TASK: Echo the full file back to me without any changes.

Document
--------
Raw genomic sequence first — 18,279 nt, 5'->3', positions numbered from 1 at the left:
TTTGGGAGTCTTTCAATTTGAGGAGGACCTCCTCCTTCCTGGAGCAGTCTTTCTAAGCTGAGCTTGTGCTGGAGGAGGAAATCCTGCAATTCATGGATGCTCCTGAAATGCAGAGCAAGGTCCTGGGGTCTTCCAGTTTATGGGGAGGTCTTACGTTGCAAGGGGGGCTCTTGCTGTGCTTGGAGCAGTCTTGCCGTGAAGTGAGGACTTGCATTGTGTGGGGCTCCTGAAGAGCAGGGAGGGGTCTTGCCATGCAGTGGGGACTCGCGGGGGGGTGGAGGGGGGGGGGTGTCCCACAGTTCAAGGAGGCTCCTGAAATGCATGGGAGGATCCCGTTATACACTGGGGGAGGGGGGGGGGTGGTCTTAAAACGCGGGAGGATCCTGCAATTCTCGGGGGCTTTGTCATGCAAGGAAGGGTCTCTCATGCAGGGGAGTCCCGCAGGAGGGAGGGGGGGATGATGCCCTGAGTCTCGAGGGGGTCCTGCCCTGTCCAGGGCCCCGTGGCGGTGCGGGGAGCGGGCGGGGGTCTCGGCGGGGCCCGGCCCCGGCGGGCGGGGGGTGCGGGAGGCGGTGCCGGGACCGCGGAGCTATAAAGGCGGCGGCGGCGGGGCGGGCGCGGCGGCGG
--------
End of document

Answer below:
Raw genomic sequence first — 18,279 nt, 5'->3', positions numbered from 1 at the left:
TTTGGGAGTCTTTCAATTTGAGGAGGACCTCCTCCTTCCTGGAGCAGTCTTTCTAAGCTGAGCTTGTGCTGGAGGAGGAAATCCTGCAATTCATGGATGCTCCTGAAATGCAGAGCAAGGTCCTGGGGTCTTCCAGTTTATGGGGAGGTCTTACGTTGCAAGGGGGGCTCTTGCTGTGCTTGGAGCAGTCTTGCCGTGAAGTGAGGACTTGCATTGTGTGGGGCTCCTGAAGAGCAGGGAGGGGTCTTGCCATGCAGTGGGGACTCGCGGGGGGGTGGAGGGGGGGGGGTGTCCCACAGTTCAAGGAGGCTCCTGAAATGCATGGGAGGATCCCGTTATACACTGGGGGAGGGGGGGGGGTGGTCTTAAAACGCGGGAGGATCCTGCAATTCTCGGGGGCTTTGTCATGCAAGGAAGGGTCTCTCATGCAGGGGAGTCCCGCAGGAGGGAGGGGGGGATGATGCCCTGAGTCTCGAGGGGGTCCTGCCCTGTCCAGGGCCCCGTGGCGGTGCGGGGAGCGGGCGGGGGTCTCGGCGGGGCCCGGCCCCGGCGGGCGGGGGGTGCGGGAGGCGGTGCCGGGACCGCGGAGCTATAAAGGCGGCGGCGGCGGGGCGGGCGCGGCGGCGG